Since longtime Hennepin County Attorney Mike Freeman was re-elected in November, he has sought to improve or implement policies that give low-level offenders an easier time in the criminal justice system.
His office has been requesting lower bail amounts and has made it easier for defendants to recover forfeited property and get expungements of their criminal records. Just a few weeks ago, Freeman made a controversial splash when he said he wouldn't prosecute most cases involving small quantities of marijuana.
Some of the changes were made months ago, but their effects are starting to show. Critics have said his policies don't go far enough and that they need to be more transparent.
"These were necessary changes to make the system fair and save money and energy to focus on the more serious issues," Freeman said. "The public needs to know about these policies because there is lots of misinformation out there. I know everybody won't agree, but I think my office is trying to do the right thing all the time."
The new expungement policy has been in place for about a year, but Freeman has only recently started to see its effects. For misdemeanor offenders who complete the terms of a diversion program and remain law-abiding for a year, the County Attorney's Office will automatically start the expungement process.
Expungement permanently removes a charge from the criminal record.
The office will consider expunging gross misdemeanors and felonies if an offender doesn't break the law for five years. The old procedure would put the burden on the offender to file paperwork with the court. More than 500 expungements have been completed, Freeman said.
"I'm looking at the possibility of making it easier to expunge more cases, but that will take changes at the Legislature," he said. "I'm pretty excited about this."
Hennepin County Chief Public Defender Mary Moriarty said expungement is supposed to allow people to move forward with their lives. But the current policy allows the county attorney to oppose expungement for acquittals and dismissals, she said.
Moriarty would like to see Freeman reconsider that option.
"Even when a person successfully completes a diversion program and has the case dismissed, the county attorney will oppose expungement until another year has passed," she said. "This means that employers, landlords and any other member of the public can see the person's record, putting them at a disadvantage for yet another year. And this is a person who did everything that was asked of them."
In February, Freeman also implemented a more lenient property forfeiture policy. Previously, the office wouldn't pursue forfeiture of cash or jewelry valued at less than $300. He said he didn't want officers wasting time seizing small sums of money from a street arrest. Freeman raised the threshold to $500.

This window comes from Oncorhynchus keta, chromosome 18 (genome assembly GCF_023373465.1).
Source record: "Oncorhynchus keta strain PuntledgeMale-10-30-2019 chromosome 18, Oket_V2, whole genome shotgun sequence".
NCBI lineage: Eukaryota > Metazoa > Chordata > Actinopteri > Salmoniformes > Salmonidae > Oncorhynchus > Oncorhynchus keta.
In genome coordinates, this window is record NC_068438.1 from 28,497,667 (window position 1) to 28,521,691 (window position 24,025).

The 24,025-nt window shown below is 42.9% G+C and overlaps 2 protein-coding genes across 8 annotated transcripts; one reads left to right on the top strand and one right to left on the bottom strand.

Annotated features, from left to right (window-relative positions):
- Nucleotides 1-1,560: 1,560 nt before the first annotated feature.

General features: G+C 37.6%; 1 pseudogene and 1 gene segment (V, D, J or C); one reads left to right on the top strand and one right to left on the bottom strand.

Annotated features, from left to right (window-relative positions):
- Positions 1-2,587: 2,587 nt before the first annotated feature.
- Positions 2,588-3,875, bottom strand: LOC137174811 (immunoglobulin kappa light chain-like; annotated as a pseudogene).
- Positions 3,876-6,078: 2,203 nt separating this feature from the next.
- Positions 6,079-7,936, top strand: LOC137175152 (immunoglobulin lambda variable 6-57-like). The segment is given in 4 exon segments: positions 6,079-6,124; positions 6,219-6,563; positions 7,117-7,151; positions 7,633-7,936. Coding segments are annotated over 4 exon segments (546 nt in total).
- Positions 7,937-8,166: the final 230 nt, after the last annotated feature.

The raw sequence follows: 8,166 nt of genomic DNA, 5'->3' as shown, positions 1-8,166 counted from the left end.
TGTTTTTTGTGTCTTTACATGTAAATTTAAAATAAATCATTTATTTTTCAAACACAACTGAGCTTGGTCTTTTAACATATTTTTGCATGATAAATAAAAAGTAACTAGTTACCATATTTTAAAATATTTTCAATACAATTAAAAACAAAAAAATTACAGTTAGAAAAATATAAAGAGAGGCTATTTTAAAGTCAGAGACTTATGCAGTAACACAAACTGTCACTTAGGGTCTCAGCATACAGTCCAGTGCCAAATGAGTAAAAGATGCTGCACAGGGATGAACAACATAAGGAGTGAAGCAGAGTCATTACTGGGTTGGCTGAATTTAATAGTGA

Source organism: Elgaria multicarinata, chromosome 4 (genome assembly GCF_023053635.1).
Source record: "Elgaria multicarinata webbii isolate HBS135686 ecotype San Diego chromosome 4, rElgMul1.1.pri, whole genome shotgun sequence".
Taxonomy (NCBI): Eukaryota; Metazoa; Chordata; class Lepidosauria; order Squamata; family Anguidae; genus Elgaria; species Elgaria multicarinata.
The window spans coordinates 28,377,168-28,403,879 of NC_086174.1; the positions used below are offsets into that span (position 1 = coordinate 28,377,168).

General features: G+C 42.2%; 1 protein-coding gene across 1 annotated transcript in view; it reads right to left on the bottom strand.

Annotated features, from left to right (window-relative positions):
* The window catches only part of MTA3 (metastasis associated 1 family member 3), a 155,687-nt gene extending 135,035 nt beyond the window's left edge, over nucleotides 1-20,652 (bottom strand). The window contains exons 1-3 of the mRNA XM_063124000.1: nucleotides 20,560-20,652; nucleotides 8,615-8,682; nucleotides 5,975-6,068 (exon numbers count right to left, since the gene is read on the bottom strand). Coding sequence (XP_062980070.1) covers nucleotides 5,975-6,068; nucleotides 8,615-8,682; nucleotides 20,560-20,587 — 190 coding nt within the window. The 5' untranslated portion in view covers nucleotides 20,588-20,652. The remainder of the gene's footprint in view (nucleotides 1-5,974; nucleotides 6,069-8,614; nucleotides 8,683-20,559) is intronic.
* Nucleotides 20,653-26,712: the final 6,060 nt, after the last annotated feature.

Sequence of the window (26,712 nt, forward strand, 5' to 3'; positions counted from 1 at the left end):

He has also decided that his office won't pursue forfeiture of a vehicle based on seizures of less than 100 grams of marijuana or other drugs valued at less than $100. The new policy emphasizes provisions dealing with "innocent owners," which prevents vehicles from being forfeited if they don't belong to the offender.
"Forfeitures are supposed to be an additional penalty, but the punishment needs to be proportionate to the crime," Freeman said.
The policy with the greatest impact has involved lower bail requests. This was kicked off by the Minneapolis City Attorney's Office and then adopted by the county attorney.
A recent analysis of jail bookings showed that a significant number of arrests were for bench warrants for lower-level citations. A bench warrant is issued when a defendant fails to appear in court. Even for a minor offense, defendants were often required to post a $78 bail for release.
The City Attorney's Office recommended that the first time these defendants miss a court hearing, law enforcement assign them a court date instead of issuing an arrest warrant with bail attached. Police can issue the date from a computer in their squad cars.
For no-shows on low-level felonies, Freeman said his office will arrest a person and take photographs and fingerprints but then release them with a court date and no bail. This saves the county money and frees up more space in the jail, he said.
Since January 2017, nearly 4,500 people have avoided jail through city and county bail request changes.
"I'm supportive of any and all efforts to reduce the harm that can be caused by the criminal justice system," said Minneapolis City Attorney Susan Segal. "I'm very much in favor of moving toward automatic expungements. That just makes sense. There is lots of research out there that shows the harm that is being done. It's proof to any skeptic."
Teresa Nelson, an attorney with the American Civil Liberties Union of Minnesota, said Freeman's bail policies lack details on how his office will handle requests on various felonies.
"I don't think the county attorney is factoring in people's ability to pay bail," she said. "I also have concerns about racial disparities. These new policies seem like baby steps."